Killer McCoy's articles
Firearms: The Reality vs Video Games pt. 1
Dec 23rd 2014
I have been both shooting firearms and playing video games in some form or fashion for 23 out of the 29 years I’ve been on this planet. For most gamers out there, though, this is not the case, which can lead them to a skewed perception of firearms and how they work in the real world. Thus I would like to give a couple of lessons on how firearms really work. So for this article, let us begin with talking about reloading weapons in games vs. real life.
Reloading: Video Game
As we are mowing down our enemies with our sweet rifles, eventually we are going have to reload (unless you have infinity ammo, you cheaters). So before we run out and cause a lull in our killing spree, we reload the rifle dropping the partially empty magazine, insert a full mag, and resume the warrant destruction of our foes. The ammo in the partial magazine goes back into our main ammo supply, where it awaits to be used against the enemy.
This War of Killer's
Nov 24th 2014
About a week ago I was checking out the featured list on my Steam and this new game This War of Mine caught my eye. Developed by 11 Bits Studios, the game's price and unique premise held my attention, particularly due to what I can only characterize as a radically different take on a style and setting that we have seen so many times before. War torn cities are nothing new in gaming, but in the shattered city Pogoren, you are neither a super soldier nor a scrappy rebel. Instead, you are a lowly civilian, trying desperately to survive a violent and increasingly desperate clash between government troops and rebel forces. During this siege, you have only one goal: Survive. This will require making choices, some of which are horrific.
The game is divided in two basic parts. The first is set during the day in the apartment/house your group has claimed during the war. Here you’ll manage the resources (building materials, food, weapons) you collect and make tools or items. You’ll also have to manage your group's needs, which could range from simply needing rest to using your limited supply of medicine. The second is set during the night, where one of your civilians will venture out into a section of the city to scavenge for supplies. Exploration, stealth, and combat are primary elements during this section of the game. Both sections are viewed in a 2-D scroller platform and are depicted in a charcoal drawn style. The art direction lends well to the grittiness and the gray area decisions you'll be forced to make. Your character’s actions are controlled by simply using the mouse to move around or perform different actions by clicking on icons situated around the environment.
Your civilians come from varied backgrounds and bring different skills that could help them survive the war. One may be an excellent bargainer who can get better deals when you barter for supplies, or they may be combat-trained, giving them an edge when things get rough when bandits come around. Through it all, you must juggle their various physical and mental needs to keep them alive.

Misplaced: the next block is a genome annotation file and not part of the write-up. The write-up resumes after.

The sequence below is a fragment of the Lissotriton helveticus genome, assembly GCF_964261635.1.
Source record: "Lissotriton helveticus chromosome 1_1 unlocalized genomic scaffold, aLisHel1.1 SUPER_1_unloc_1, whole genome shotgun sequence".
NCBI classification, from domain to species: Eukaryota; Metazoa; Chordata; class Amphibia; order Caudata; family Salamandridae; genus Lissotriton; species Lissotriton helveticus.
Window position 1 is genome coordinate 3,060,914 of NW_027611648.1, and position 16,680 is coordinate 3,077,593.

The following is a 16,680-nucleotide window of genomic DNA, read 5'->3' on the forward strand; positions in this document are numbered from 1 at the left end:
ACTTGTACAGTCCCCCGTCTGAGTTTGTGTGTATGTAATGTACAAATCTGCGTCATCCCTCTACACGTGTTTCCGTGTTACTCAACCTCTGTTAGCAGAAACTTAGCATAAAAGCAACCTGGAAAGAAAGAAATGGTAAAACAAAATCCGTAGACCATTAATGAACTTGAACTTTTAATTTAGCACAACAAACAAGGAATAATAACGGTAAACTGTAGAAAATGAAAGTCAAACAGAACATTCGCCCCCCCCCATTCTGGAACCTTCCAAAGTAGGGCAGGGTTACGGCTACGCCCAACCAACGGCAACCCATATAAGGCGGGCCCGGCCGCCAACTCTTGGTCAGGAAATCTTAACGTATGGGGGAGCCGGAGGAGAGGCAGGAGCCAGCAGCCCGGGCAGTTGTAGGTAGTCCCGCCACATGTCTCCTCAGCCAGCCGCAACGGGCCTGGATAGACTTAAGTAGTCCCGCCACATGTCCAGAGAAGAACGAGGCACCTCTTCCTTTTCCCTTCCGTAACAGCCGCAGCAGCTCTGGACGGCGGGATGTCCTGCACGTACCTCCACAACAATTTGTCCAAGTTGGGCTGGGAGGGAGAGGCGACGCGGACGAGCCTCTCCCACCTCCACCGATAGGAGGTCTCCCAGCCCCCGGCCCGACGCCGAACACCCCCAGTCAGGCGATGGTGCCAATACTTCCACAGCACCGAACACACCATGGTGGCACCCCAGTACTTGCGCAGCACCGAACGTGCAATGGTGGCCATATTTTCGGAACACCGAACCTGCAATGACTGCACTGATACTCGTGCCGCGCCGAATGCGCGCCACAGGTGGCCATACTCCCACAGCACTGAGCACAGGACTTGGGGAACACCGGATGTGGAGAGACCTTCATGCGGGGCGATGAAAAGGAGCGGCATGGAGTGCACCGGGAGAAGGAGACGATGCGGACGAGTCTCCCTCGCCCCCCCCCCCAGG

Destiny Public Alpha Impressions
Jun 20th 2014
In conjunction with E3, Bungie allowed all who had a PS4 and signed up for it to try out their alpha build of Destiny through the weekend. Since I’ve been looking forward to Destiny since it was announced I signed up as soon as humanly possible. I waited patiently (i.e. doing everything short of murder to pass the time) for the email that would contain my code for the alpha. When I had finally received my code, I immediately set off for adventure.
After quickly creating a Titan, one of the three classes of the game, I was instantly launched into alpha’s only story mission. From the starting area, I can immediately see the hulking remains of centuries old colony ships still sitting on their launch pads. With the clouds above circling, the grass and trees swaying with the wind, and a light snow falling to the ground, I take my first steps into Old Russia. Those first steps tell me something important right out of the gate. Anyone who never cared for Bungie’s best known franchise, Halo, are probably not going to care to play this one. The feel, the controls, and the gameplay are very similar to Halo and feel very much like Halo 6.0. This caused me a bit of concern at first, because lets face it, I’ve played every Halo (Halo: CE, Halo 2, Halo 3, Halo: ODST, Halo: Reach) by Bungie, and while I enjoyed them all, I’ve also played each one less than the one before. Not a good sign for a new franchise that plans on being around for the next decade.
Anyways, I press on to the mission waypoint to investigate the disturbance at the Cosmodrome Array stations. As I make my way, I engage the Fallen, one of the many enemy races you will face throughout Destiny, and some of the small differences and evolution of the gameplay from Bungie’s older games begin to emerge. Little additions like aiming down your weapons sights for more accurate shots, enhanced jumping mechanics, sliding after sprinting, and specialized grenades enhance the feel of the game and separate Destiny from old school Halo. In addition, the space magic abilities granted to you by the Traveler add an interesting dimension to combat. Yes, I said space magic, and very cool space magic it is. For the Titan, one of their major abilities allows you to leap into the air slamming the ground with your fists, causing a wave of light to ripple out from you vaporizing your foes. I could get use to powers like these. Crushing my enemies left and right with rifle, shotgun, and fists, I entered the array station. At this point you think I would've hit a loading screen or something, but the gameplay was seamless. The only indication I ever saw that the game had to load something was a quick flash of light when my buddies’ character would dematerialize and rematerialize in a split second while we were exploring.